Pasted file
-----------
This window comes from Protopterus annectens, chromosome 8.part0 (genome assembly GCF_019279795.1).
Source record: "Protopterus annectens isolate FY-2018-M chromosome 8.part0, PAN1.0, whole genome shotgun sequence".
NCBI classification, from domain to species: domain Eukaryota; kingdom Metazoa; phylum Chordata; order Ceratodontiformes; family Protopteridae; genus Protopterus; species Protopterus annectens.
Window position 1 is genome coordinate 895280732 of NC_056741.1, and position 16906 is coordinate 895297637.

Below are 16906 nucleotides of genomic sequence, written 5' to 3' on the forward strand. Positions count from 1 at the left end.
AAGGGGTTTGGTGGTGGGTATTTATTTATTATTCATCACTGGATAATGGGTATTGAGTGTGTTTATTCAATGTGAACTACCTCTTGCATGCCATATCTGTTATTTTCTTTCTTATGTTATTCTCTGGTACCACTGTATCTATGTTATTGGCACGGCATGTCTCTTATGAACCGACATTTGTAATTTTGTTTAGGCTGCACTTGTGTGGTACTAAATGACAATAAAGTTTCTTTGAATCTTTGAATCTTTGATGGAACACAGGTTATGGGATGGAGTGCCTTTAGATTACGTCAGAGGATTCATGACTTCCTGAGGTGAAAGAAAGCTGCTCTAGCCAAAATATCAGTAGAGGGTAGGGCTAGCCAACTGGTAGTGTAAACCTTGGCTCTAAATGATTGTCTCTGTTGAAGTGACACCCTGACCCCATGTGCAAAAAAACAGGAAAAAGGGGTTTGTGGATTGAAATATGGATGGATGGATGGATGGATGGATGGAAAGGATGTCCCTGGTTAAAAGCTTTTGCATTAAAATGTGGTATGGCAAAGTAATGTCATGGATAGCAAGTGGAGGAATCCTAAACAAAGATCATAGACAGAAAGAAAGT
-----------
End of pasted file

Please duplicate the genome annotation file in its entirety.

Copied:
This window comes from Protopterus annectens, chromosome 8.part0 (genome assembly GCF_019279795.1).
Source record: "Protopterus annectens isolate FY-2018-M chromosome 8.part0, PAN1.0, whole genome shotgun sequence".
NCBI classification, from domain to species: domain Eukaryota; kingdom Metazoa; phylum Chordata; order Ceratodontiformes; family Protopteridae; genus Protopterus; species Protopterus annectens.
Window position 1 is genome coordinate 895280732 of NC_056741.1, and position 16906 is coordinate 895297637.

Below are 16906 nucleotides of genomic sequence, written 5' to 3' on the forward strand. Positions count from 1 at the left end.
AAGGGGTTTGGTGGTGGGTATTTATTTATTATTCATCACTGGATAATGGGTATTGAGTGTGTTTATTCAATGTGAACTACCTCTTGCATGCCATATCTGTTATTTTCTTTCTTATGTTATTCTCTGGTACCACTGTATCTATGTTATTGGCACGGCATGTCTCTTATGAACCGACATTTGTAATTTTGTTTAGGCTGCACTTGTGTGGTACTAAATGACAATAAAGTTTCTTTGAATCTTTGAATCTTTGATGGAACACAGGTTATGGGATGGAGTGCCTTTAGATTACGTCAGAGGATTCATGACTTCCTGAGGTGAAAGAAAGCTGCTCTAGCCAAAATATCAGTAGAGGGTAGGGCTAGCCAACTGGTAGTGTAAACCTTGGCTCTAAATGATTGTCTCTGTTGAAGTGACACCCTGACCCCATGTGCAAAAAAACAGGAAAAAGGGGTTTGTGGATTGAAATATGGATGGATGGATGGATGGATGGATGGAAAGGATGTCCCTGGTTAAAAGCTTTTGCATTAAAATGTGGTATGGCAAAGTAATGTCATGGATAGCAAGTGGAGGAATCCTAAACAAAGATCATAGACAGAAAGAAAGT